Big O – Theory vs Practice

I saw a question online recently which basically asked whether big-O notation always holds true in practice. For example, in theory, searching through a vector for an item should be O(n) whereas searching a map should be O(log n). Right?

Let’s imagine we create a vector with 100,000 random integers in it. We then sort the vector, and run two different searches on it. The first search starts at the beginning, compares the element against the value we’re searching for, and simply keeps incrementing until we find it. A naive search you might say. Without resorting to std:: algorithms, how might you improve it?

A worthy idea might be a recursive binary, or bisection, search. We might, for example, make 15 bisections to find a value in the upper quadrant of our range, compared to, say 75,000 comparisons in the brute force approach.

That’s fairly safe to say that the binary search is going to be much faster, right?

Not necessarily. See the results below:

100000 random numbers generated, inserted, and sorted in a vector:
 0.018477s wall, 0.010000s user + 0.000000s system = 0.010000s CPU (54.1%)

Linear search iterations: = 75086, time taken:
 0.000734s wall, 0.000000s user + 0.000000s system = 0.000000s CPU (n/a%)

Binary search iterations: 17, time taken:
 0.001327s wall, 0.000000s user + 0.000000s system = 0.000000s CPU (n/a%)

Are you surprised to see that the binary search took (very) slightly longer than the brute force approach?

Welcome to the world of modern processors. What’s going on there is a healthy dose of branch prediction and plenty of valid processor cache hits which actually makes the brute force approach viable.

I guess the moral of this story is, as always, don’t optimise prematurely – because you might actually be making things worse! Always profile your hot spots and work empirically rather than on what you think you know about algorithm efficiency.

The code used here is reproduced below – it should compile on VS 2015, clang and g++ without issue. You’ll need Boost for the timers. You may see wildly different timings depending on optimisation levels and other factors :)

#include <iostream>
#include <vector>
#include <random>
#include <algorithm>
#include <string>

#include "boost/timer/timer.hpp"

const int MAX_VAL = 100'000;

template <typename T>
T LinearSearch(typename std::vector<T>::iterator begin,
    typename std::vector<T>::iterator end, T value)
{
    // While not ostensibly efficient, branch prediction and CPU cache for the
    // contiguous vector data should make this go like greased lightning :)
    size_t counter{0};
    while (begin < end)
    {
        if (*begin >= value)
        {
            std::cout << "\nLinear search iterations: = " << counter;
            return *begin;
        }
        ++begin;
        ++counter;
    }
    return 0;
}

template <typename T>
T BinarySearch(typename std::vector<T>::iterator begin,
    typename std::vector<T>::iterator end, T value)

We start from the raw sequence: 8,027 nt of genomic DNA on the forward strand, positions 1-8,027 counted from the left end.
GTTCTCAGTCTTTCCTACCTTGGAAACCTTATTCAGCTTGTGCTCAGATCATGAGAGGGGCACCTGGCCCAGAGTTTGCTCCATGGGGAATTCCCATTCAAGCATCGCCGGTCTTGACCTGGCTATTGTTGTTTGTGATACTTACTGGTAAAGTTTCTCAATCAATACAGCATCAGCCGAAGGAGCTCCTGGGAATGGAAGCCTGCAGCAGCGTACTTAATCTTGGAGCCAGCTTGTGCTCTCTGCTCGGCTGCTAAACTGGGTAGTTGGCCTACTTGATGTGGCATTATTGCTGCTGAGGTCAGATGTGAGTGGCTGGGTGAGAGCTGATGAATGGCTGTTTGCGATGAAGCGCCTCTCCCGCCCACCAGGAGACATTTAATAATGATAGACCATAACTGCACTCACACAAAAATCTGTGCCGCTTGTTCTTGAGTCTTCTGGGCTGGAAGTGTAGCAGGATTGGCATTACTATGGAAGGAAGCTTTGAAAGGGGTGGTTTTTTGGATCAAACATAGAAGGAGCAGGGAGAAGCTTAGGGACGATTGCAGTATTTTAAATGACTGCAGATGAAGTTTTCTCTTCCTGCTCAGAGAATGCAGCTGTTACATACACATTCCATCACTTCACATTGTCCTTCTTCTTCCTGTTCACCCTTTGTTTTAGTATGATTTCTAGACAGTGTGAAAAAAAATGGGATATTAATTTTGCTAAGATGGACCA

{
    // The return value is not exact... just interested in getting close to the
    // value.
    static size_t counter{0};
    size_t mid = (end - begin) / 2;
    ++counter;
    if (begin >= end)
    {
        std::cout << "\nBinary search iterations: " << counter;
        return *begin;
    }
    if (*(begin + mid) < value)
    {
        return BinarySearch(begin + mid + 1, end, value);
    }
    else if (*(begin + mid) > value)
    {
        return BinarySearch(begin, begin + mid - 1, value);
    }
    else
    {
        std::cout << "\nBinary search iterations: " << counter;
        return value;
    }
}

int main()
{
    // Fill a vector with MAX_VAL random numbers between 0 - MAX_VAL
    std::vector<unsigned int> vec;
    vec.reserve(MAX_VAL);

    {
        boost::timer::auto_cpu_timer tm;
        std::random_device randomDevice;
        std::default_random_engine randomEngine(randomDevice());
        std::uniform_int_distribution<unsigned int> uniform_dist(0, MAX_VAL);
        for (int n = 0; n < MAX_VAL; ++n)
        {
            vec.emplace_back(uniform_dist(randomEngine));
        }
        // Sort the vector
        std::sort(vec.begin(), vec.end());
        std::cout << MAX_VAL
                  << " random numbers generated, inserted, and sorted"
                     " in a vector:" << std::endl;
    }

    {
        boost::timer::auto_cpu_timer tm2;
        LinearSearch(
            vec.begin(), vec.end(), static_cast<unsigned int>(MAX_VAL * 0.75));
        std::cout << ", time taken:" << std::endl;
    }
    {
        boost::timer::auto_cpu_timer tm2;
        BinarySearch(vec.begin(), vec.end() - 1,
            static_cast<unsigned int>(MAX_VAL * 0.75));
        std::cout << ", time taken:" << std::endl;
    }

    return 0;
}

C++ Custom Deleters: unique_ptr vs shared_ptr

C++11 gives us two useful indispensable smart pointers, std::unique_ptr and std::shared_ptr. So much has been written about these that there’s no point me re-hashing anything other than to re-iterate that if you are using “naked” owning pointers in your code these days, you are simply doing it wrong.

I wanted to mention briefly the use of custom deleters with smart pointers. If you haven’t looked at this aspect of smart pointers before, it basically gives us a way to specify what should happen when the smart pointer goes out of scope.
Continue reading “C++ Custom Deleters: unique_ptr vs shared_ptr”